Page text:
Neil Turner's Blog

Blogging about technology and randomness since 2002

On the midnight train going nowhere

Google Maps vs Apple iOS 6 Maps

Last week, as expected, Apple announced it was dropping Google as the data supplier for the Maps app on its iOS devices, and instead using data from a variety of sources – primarily OpenStreetMap but also from TomTom, Waze, Getchee, Localeze, Urban Mapping, DMTI, and MapData Sciences (according to TUAW). Apple isn’t the first major company to abandon Google Maps – Foursquare and Geocaching have also recently changed the maps on their web sites to other providers – and this is presumably because of the high charges Google is now asking for sites which make more than 25,000 API requests per day. Although Google is also increasingly becoming a competitor to Apple with its Android operating system so this is probably a major reason as well.

In its announcements at WWDC last week, Apple tried to make the new Maps app look like a major upgrade, and there are certainly some big new features – 3D flyovers, traffic information and turn-by-turn voice navigation (but only on the new iPad and iPhone 4S as it requires Siri). But in other ways, the new Maps app appears to be lacking.

First of all is the quality of maps – the above example of  the King’s Cross area of London was posted to Reddit last week, with the new maps on the left and old Google map on the right. The new map is far less detailed, with fewer street names and missing several key places of interest, like King’s Cross Station and the British Library. Detailed information like this is apparently more visible as you zoom in; if this is how the maps will look in the finished product, expect to be doing a lot more pinching and zooming, and to use up more of your data allowance in the process.

On the other hand, Apple’s new maps generally look better – the reduced amount of detail does at least make them cleaner. This is perhaps an area where the balance between form and function needs to be adjusted somewhat.

The other major issue is public transport data, and using it to plan routes. The current iOS Maps app gives you three options when giving directions – by car, walking and by public transport. The latter option is gone in iOS 6, and instead, a (currently empty) list of third-party apps is provided for you to download. I presume that once this list is populated, there will be an API allowing the maps app to pass from and to co-ordinates to the relevant third-party app.

This, again, is a side effect of dropping Google as the data provider – Google had various deals with public transport data providers to show this information on its maps and the old app was able to use this data. Now that Apple is taking this in house, it has decided not to take it upon itself to negotiate deals with the various data providers. An article on Cocoanetics muses that this is because public transport providers have previously terminated contracts with Google in order to provide data exclusively to another third party. There’s no requirement for bus and train companies to make their data freely available in every country, and in any case, there are thousands of different companies and agencies that Apple would have to deal with. (Anil Dash advocates open data in a blog post)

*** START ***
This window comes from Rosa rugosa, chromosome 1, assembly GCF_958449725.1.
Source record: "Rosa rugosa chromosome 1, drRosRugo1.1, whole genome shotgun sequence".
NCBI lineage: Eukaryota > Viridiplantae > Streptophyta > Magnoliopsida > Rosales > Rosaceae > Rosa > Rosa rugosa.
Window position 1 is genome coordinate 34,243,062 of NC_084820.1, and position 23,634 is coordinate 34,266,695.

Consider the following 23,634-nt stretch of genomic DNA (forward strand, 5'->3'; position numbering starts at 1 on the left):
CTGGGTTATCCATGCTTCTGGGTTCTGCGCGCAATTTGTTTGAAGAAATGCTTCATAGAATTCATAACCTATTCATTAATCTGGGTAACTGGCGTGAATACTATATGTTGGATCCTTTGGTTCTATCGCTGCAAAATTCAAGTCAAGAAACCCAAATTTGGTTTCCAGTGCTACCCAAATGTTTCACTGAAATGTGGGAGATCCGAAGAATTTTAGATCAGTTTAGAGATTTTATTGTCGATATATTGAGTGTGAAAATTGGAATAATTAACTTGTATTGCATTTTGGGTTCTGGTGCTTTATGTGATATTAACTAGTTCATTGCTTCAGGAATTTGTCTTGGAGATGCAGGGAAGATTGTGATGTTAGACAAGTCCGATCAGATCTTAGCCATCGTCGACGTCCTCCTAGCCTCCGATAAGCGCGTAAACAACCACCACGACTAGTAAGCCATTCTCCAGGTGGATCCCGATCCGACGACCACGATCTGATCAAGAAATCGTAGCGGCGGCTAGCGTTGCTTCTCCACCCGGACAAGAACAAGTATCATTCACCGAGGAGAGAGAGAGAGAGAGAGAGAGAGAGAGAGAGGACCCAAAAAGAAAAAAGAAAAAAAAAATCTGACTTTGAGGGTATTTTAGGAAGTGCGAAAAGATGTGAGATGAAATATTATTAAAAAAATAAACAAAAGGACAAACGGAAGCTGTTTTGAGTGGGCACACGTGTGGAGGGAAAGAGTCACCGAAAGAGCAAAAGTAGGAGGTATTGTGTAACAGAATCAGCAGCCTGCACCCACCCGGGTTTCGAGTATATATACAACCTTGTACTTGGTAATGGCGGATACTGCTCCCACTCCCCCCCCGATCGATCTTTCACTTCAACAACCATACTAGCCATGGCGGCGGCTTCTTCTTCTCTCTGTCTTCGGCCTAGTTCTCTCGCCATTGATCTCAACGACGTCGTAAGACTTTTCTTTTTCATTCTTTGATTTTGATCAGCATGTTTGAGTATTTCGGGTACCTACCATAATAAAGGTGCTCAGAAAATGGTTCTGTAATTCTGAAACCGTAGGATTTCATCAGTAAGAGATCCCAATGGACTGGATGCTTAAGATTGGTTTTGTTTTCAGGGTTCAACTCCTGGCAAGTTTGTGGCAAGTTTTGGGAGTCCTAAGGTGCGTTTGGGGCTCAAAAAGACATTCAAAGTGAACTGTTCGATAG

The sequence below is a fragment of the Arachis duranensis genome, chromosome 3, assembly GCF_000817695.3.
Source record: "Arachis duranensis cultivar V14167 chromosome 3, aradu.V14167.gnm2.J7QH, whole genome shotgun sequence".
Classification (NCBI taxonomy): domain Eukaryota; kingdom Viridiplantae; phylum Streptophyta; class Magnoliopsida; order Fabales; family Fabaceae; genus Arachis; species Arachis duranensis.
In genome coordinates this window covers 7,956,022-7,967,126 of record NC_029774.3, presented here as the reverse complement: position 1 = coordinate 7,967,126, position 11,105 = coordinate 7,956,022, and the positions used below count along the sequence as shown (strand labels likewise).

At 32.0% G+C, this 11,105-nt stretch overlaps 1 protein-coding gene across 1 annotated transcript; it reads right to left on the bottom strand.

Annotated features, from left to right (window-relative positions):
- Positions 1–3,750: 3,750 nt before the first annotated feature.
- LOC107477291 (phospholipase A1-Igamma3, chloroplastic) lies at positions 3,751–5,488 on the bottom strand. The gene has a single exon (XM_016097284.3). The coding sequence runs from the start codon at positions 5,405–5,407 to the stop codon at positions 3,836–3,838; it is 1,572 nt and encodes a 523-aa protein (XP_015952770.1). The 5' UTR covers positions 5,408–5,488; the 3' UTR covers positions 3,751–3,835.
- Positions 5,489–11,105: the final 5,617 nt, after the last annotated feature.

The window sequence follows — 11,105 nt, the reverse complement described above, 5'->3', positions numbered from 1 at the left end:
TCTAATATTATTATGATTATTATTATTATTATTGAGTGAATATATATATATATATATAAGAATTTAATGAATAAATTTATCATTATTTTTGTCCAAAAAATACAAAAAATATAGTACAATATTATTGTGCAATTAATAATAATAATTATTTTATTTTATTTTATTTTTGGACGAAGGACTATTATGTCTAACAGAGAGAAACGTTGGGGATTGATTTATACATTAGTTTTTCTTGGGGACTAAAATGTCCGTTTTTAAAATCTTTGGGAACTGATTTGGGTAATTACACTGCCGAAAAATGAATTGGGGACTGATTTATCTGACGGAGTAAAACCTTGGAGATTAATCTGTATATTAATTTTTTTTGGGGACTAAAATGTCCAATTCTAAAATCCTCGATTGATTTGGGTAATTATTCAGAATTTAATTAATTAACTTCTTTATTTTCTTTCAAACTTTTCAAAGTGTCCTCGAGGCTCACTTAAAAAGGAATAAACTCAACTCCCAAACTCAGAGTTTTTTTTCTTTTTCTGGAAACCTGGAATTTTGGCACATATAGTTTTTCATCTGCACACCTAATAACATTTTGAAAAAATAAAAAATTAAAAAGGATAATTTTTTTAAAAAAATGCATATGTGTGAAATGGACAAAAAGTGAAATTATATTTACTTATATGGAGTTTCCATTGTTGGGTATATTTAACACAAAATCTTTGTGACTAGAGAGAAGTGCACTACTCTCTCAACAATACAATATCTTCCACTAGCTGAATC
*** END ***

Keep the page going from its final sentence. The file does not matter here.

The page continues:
But this doesn’t mean Apple is off the hook. Getting third-parties to provide data is one solution to the problem, but it could lead to be a disjointed one. Say I wanted to travel from my flat to Colliers Wood in south London, using a local bus service, a train, and then the London Underground. Each of those three would have separate data services, and, potentially three separate apps. Local bus services would either be provided by the bus companies themselves or local authorities; train information would come from Network Rail (and is already available in a number of apps) and London Underground data is provided in apps such as mxData’s Tube Map app, amongst others. There’s no guarantee that these three apps would talk to each other, meaning that I would have to plan each section of the journey separately. (In reality, we have Transport Direct which combines all UK public transport data, although at present there’s no mobile app).

Unfortunately, it’s up to individual governments to insist that public transport data is made openly available and as Apple sells the iPhone in at least 50 different countries across the world (as far as I am aware) it would have its work cut out trying to collate all of that data together, especially if each country insists on a different data format.

In all, car users have a lot to gain in this update, but non-drivers who need fine-grain street maps for walking and information about buses, trains and rapid transit services will lose out. We will have to hope that Google creates its own third-party iOS app and incorporates these features; unfortunately, Apple’s new maps will become the default and will be the maps used by any third party apps that have a map component, like Foursquare.

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